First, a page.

Tuesday, November 2, 2010

The Wrong End of the Telescope

A writer I know was telling me about some trouble he had once with a novel. It seems that the protagonist, despite my writer friend's best efforts, would not come into focus for the reader. He was a shadowy, vague figure who resisted my friend's efforts to see him clearly.

"I just couldn't figure out who this guy was," he said. "It's like he was invisible."

Predictably, my writer friend complained about his troubles to his wife. "No matter how hard I try, I just can't see my main character. He's like this fixed point around which all the action of the story moves, but he himself is always out-of-focus."

"Maybe that's the problem," his wife said. "He's a fixed point. He's not really a character."

"Huh," said my writer friend.

"Maybe," his wife continued, "If he was a character in someone else's story, you could see him better. You could figure out who he is."

"Maybe," my writer friend said.

"Why don't you write the story from the point of view of the villain--the antagonist guy? You know him pretty well, right? If you have to look at your protagonist as a moving object--a character, you know--in the antagonist's story, you'll have to flesh him out, won't you? You'll have to make him 3-dimensional, I think."

And she was exactly right, and that's exactly what my writer friend did: he thought about the novel as being more from the antagonist's point of view. For the first time he really looked at his protagonist from the outside and could see who he was and what made him tick. The novel got a whole lot better when he rewrote it, and was eventually sold and published and my writer friend is working on another book now.


Also! You Americans out there! Don't forget to vote!


21 comments:

  1. Yay, a happy ending!

    There is a blogfest coming up that asks participants to do that very thing, rewrite a scene from another character's perspective. It's at sciensmulier.blogspot.com if anybody wants to sign up.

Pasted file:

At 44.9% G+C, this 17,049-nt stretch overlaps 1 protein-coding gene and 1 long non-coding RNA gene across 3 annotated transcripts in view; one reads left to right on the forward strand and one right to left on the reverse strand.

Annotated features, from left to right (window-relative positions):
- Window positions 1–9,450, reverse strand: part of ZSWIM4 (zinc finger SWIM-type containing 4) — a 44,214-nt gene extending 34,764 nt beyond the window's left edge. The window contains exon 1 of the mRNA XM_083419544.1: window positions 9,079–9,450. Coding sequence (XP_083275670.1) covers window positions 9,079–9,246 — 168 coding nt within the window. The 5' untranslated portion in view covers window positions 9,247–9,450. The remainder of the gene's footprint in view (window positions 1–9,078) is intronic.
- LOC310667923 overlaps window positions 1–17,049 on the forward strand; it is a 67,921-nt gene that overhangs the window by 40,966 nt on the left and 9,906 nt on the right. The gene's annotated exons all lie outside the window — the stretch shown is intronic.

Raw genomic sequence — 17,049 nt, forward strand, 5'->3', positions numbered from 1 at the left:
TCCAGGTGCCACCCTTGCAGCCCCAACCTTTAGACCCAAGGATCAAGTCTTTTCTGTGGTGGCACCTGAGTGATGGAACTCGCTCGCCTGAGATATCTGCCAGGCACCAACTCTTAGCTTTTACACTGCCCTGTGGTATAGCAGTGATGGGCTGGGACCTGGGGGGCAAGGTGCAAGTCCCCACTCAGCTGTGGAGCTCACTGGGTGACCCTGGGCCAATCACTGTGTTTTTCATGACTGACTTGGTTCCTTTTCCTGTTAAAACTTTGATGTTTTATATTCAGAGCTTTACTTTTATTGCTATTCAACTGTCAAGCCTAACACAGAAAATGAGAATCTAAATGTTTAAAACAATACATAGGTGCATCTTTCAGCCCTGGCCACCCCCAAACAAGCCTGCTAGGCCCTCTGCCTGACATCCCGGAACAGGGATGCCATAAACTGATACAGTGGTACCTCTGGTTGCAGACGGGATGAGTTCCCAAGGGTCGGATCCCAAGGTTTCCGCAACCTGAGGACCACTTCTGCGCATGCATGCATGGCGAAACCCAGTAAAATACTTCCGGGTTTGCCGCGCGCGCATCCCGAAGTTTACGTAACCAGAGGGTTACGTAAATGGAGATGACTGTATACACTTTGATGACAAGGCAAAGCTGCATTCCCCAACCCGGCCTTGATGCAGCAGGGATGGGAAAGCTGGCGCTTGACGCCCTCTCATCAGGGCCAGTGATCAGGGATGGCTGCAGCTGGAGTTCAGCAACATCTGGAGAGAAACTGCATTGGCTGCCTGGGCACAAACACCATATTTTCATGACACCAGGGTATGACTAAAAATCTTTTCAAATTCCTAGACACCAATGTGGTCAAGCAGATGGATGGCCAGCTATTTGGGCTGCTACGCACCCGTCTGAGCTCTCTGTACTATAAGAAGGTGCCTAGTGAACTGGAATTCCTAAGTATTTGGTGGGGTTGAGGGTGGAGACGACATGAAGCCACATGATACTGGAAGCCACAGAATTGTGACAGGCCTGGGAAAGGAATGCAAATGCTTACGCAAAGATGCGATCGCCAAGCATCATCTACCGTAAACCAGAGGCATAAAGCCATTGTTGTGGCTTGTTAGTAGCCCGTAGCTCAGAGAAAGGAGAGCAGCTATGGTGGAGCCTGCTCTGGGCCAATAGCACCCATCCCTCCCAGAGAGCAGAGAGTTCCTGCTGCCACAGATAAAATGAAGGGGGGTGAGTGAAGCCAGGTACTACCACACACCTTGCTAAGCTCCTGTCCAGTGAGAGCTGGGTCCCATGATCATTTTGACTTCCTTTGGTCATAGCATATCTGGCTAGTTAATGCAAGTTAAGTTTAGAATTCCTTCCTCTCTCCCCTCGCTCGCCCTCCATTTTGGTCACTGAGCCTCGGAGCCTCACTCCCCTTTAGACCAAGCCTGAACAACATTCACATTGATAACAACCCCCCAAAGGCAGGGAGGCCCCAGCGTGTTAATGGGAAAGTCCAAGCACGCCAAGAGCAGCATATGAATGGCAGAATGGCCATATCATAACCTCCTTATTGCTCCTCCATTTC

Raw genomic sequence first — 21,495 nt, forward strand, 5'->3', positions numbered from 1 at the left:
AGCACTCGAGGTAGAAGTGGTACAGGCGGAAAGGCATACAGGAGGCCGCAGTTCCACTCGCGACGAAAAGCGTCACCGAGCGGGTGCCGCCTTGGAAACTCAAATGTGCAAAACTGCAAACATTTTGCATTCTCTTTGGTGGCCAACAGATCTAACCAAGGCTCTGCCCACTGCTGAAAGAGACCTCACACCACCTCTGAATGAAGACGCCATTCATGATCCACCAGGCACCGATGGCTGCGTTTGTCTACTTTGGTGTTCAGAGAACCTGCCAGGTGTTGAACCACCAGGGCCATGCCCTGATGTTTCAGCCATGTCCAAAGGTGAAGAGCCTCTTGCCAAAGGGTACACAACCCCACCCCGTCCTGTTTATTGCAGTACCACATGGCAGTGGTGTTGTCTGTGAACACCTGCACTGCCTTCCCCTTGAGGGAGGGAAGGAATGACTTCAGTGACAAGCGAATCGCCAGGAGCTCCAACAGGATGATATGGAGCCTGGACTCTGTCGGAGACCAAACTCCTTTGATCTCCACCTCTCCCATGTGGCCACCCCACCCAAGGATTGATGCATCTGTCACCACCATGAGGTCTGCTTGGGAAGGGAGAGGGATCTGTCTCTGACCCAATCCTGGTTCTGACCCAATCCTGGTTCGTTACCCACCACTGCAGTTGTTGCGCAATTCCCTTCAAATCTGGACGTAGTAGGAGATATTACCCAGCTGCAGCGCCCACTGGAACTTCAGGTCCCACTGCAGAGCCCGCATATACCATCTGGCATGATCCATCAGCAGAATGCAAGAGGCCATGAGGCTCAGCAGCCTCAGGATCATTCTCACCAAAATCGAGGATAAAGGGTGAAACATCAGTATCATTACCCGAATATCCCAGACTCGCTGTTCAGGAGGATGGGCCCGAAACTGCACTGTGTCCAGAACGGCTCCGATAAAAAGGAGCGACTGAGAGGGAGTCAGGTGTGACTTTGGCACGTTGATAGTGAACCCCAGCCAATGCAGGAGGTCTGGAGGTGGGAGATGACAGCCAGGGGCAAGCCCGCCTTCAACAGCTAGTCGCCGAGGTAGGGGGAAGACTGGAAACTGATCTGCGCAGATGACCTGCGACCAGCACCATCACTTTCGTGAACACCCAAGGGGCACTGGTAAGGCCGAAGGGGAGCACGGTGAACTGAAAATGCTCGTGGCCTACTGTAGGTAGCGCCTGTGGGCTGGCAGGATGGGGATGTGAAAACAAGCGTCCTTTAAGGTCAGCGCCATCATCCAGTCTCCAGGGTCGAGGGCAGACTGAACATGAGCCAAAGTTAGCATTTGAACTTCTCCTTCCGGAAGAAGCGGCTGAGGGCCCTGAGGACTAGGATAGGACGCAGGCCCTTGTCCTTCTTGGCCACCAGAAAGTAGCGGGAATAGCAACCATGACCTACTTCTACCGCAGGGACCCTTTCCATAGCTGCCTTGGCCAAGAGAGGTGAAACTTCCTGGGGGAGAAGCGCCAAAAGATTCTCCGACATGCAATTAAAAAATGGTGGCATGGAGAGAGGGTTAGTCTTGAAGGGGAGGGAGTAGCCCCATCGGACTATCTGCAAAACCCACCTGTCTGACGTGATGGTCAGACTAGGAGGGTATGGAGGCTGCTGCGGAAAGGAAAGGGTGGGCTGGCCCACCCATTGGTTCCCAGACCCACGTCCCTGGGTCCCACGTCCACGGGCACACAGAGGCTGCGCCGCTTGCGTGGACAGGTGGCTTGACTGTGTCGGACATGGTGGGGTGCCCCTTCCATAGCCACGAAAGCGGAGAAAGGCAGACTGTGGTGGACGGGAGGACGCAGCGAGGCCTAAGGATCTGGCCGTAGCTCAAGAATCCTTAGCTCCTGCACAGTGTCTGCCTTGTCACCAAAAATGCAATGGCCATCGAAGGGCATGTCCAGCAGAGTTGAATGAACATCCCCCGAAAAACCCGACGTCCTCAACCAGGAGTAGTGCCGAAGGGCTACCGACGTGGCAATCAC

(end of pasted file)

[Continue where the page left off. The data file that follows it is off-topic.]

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  2. Hey, awesome. That's what I had to do with Sublimation way back when. Hope I have a similar conclusion to my adventure.

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  3. Oh, and my own telescope flip was also prompted by my wife's advice.

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  4. Genie: Yes, a happy ending! Thanks for the link!

    Nevets: I remembered hearing this story on the bus this morning, when I was thinking (of course) about my own next novel. I have four distinct stories that run through the book, centered around four characters (though there is a single protagonist whose story holds all the other three stories together): The Explorer, The Adventurer, The Protagonist and The Heiress. I was thinking about how to handle POV for these four stories, and I thought that it would be good if you learned the most about each of these characters through the parts they play in each other's stories. If that makes sense.

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  5. Scott, I love that idea. It feels somehow very... developed. If that makes sense.

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  6. Nevets: My next book (working title = Nowhere But North) is going to be the most complex, difficult narrative I've ever written, but it's also going to be hella-cool and the complexities of the structure will be mostly invisible to the reader. (Do people still say "hella," or does that date me terribly?)

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  7. I still say it. And I'm hella cool.

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  8. And all this talk about cool new things and ideas always gets the creativity flowing and then I have to bite down and make myself finish the two books I'm already working on.

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  9. This is a really good point. I know I've relied on things like this to see my characters better. Often, I think writers have to master the art of stepping into and out of other people, real or imagined.

    Your reminder to vote really just reminded me of how badly I want a puppy.